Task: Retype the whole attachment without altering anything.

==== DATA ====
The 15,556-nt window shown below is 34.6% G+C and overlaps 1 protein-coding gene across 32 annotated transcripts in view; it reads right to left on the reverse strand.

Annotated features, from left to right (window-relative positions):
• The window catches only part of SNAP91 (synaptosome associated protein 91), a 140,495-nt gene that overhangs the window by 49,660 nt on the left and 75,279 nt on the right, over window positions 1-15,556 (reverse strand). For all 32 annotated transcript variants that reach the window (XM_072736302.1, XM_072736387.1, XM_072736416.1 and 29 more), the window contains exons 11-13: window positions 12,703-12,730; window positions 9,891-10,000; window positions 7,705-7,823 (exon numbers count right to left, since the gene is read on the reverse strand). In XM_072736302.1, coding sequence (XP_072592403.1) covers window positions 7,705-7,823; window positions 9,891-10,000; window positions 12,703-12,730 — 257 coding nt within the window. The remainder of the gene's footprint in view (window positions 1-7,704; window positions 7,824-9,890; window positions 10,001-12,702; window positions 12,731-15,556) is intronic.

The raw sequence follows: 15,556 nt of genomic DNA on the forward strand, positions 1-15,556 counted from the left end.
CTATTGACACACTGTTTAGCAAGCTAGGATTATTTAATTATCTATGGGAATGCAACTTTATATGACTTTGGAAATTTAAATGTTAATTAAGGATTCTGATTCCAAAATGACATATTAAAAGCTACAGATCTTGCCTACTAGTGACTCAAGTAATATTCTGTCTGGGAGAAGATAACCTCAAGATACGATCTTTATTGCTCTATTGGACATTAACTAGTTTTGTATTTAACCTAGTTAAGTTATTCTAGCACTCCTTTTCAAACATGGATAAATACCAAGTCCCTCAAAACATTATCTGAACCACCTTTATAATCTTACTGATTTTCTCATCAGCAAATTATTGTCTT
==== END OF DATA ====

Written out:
The 15,556-nt window shown below is 34.6% G+C and overlaps 1 protein-coding gene across 32 annotated transcripts in view; it reads right to left on the reverse strand.

Annotated features, from left to right (window-relative positions):
• The window catches only part of SNAP91 (synaptosome associated protein 91), a 140,495-nt gene that overhangs the window by 49,660 nt on the left and 75,279 nt on the right, over window positions 1-15,556 (reverse strand). For all 32 annotated transcript variants that reach the window (XM_072736302.1, XM_072736387.1, XM_072736416.1 and 29 more), the window contains exons 11-13: window positions 12,703-12,730; window positions 9,891-10,000; window positions 7,705-7,823 (exon numbers count right to left, since the gene is read on the reverse strand). In XM_072736302.1, coding sequence (XP_072592403.1) covers window positions 7,705-7,823; window positions 9,891-10,000; window positions 12,703-12,730 — 257 coding nt within the window. The remainder of the gene's footprint in view (window positions 1-7,704; window positions 7,824-9,890; window positions 10,001-12,702; window positions 12,731-15,556) is intronic.

The raw sequence follows: 15,556 nt of genomic DNA on the forward strand, positions 1-15,556 counted from the left end.
CTATTGACACACTGTTTAGCAAGCTAGGATTATTTAATTATCTATGGGAATGCAACTTTATATGACTTTGGAAATTTAAATGTTAATTAAGGATTCTGATTCCAAAATGACATATTAAAAGCTACAGATCTTGCCTACTAGTGACTCAAGTAATATTCTGTCTGGGAGAAGATAACCTCAAGATACGATCTTTATTGCTCTATTGGACATTAACTAGTTTTGTATTTAACCTAGTTAAGTTATTCTAGCACTCCTTTTCAAACATGGATAAATACCAAGTCCCTCAAAACATTATCTGAACCACCTTTATAATCTTACTGATTTTCTCATCAGCAAATTATTGTCTT